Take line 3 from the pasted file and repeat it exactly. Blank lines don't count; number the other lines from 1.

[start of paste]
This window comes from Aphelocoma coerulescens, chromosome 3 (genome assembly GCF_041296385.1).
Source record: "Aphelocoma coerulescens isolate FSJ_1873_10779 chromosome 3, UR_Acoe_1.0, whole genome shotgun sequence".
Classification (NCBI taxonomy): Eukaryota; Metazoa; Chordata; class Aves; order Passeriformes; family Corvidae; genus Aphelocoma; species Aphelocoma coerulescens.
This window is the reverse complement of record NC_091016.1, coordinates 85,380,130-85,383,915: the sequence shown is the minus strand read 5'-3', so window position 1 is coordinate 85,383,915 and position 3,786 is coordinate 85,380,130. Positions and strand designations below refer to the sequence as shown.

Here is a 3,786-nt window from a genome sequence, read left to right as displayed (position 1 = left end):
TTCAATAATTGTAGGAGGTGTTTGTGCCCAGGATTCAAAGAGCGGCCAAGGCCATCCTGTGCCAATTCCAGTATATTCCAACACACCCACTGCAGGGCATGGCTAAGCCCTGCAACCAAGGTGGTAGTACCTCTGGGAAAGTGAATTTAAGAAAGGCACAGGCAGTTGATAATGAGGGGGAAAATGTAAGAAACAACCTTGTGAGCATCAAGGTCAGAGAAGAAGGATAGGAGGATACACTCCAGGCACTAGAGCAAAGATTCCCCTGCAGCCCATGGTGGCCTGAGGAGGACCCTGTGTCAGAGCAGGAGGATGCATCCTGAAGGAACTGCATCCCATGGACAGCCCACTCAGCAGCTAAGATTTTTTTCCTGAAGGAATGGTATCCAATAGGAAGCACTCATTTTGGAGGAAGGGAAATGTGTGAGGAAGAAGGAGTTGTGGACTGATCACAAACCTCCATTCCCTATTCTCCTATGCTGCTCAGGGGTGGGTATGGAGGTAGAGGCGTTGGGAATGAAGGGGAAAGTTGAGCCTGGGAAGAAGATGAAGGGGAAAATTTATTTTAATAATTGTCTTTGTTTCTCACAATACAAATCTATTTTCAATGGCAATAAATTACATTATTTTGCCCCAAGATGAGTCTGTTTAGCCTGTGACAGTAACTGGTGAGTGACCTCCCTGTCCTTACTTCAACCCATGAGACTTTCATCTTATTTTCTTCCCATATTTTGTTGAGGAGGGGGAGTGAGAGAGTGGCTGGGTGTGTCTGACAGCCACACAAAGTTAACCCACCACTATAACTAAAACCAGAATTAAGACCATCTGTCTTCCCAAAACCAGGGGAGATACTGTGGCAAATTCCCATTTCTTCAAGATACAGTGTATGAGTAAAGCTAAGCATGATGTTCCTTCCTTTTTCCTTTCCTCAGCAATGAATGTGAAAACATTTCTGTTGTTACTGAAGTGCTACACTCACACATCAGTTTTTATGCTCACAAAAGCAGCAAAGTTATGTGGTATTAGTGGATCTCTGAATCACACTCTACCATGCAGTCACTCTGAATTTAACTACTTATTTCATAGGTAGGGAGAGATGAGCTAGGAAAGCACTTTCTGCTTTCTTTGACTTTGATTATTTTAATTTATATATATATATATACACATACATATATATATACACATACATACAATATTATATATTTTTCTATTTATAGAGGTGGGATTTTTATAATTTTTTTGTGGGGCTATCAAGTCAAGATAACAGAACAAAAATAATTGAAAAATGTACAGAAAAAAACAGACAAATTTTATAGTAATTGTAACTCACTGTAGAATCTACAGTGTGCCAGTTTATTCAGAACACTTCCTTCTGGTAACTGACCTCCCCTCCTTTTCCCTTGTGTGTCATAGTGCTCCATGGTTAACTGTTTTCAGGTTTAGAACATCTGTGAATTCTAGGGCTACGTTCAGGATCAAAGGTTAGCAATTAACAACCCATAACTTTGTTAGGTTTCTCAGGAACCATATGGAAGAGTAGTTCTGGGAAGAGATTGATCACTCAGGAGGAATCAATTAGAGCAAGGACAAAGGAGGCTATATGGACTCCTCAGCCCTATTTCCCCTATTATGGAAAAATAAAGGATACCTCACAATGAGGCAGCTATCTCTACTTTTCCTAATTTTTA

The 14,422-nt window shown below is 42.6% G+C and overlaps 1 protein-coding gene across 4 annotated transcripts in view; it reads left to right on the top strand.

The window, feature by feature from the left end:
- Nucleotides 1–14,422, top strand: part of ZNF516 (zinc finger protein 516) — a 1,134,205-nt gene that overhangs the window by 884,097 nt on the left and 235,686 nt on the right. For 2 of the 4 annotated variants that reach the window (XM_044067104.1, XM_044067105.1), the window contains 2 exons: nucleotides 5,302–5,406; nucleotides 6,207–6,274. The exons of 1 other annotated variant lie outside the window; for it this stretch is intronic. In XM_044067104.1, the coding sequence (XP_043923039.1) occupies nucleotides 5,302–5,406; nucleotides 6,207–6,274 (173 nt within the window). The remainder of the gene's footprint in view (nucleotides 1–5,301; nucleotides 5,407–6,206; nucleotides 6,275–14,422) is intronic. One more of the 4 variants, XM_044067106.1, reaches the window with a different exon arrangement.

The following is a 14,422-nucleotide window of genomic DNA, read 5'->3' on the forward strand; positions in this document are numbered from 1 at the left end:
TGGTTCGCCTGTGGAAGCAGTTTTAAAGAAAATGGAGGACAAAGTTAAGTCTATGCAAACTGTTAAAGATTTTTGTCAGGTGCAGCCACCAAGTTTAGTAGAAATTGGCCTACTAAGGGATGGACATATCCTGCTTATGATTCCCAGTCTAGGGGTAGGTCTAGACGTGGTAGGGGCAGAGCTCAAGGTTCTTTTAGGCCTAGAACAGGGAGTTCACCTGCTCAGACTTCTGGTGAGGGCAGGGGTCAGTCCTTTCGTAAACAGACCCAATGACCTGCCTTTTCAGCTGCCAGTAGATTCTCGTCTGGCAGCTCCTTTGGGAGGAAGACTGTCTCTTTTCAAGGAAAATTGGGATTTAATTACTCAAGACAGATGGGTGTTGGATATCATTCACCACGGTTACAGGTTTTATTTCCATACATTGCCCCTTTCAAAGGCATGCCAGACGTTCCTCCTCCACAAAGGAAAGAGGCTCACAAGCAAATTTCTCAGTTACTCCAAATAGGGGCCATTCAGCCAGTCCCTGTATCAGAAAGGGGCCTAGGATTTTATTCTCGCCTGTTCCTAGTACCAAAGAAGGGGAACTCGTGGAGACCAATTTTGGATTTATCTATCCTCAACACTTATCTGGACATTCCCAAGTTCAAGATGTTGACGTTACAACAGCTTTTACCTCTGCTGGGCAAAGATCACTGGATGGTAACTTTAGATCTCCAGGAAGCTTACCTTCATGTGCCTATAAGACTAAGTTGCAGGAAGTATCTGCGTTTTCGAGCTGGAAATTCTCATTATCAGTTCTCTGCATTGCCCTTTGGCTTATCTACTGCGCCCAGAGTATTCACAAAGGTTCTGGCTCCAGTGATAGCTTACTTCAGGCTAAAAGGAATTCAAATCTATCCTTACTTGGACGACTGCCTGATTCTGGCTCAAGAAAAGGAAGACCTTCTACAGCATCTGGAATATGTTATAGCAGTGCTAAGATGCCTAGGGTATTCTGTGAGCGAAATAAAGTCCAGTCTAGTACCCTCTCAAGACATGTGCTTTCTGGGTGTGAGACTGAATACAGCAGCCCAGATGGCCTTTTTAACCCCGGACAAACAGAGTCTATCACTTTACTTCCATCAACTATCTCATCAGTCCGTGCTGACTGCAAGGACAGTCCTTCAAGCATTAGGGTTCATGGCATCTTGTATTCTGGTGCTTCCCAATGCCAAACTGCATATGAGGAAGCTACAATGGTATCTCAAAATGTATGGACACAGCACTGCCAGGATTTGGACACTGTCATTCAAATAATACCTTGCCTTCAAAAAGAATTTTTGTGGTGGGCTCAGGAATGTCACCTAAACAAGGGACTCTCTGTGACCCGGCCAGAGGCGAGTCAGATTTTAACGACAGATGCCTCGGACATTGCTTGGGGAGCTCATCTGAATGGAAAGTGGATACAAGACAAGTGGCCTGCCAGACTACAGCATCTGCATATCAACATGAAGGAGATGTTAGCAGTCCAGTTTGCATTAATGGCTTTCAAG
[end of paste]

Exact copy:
Classification (NCBI taxonomy): Eukaryota; Metazoa; Chordata; class Aves; order Passeriformes; family Corvidae; genus Aphelocoma; species Aphelocoma coerulescens.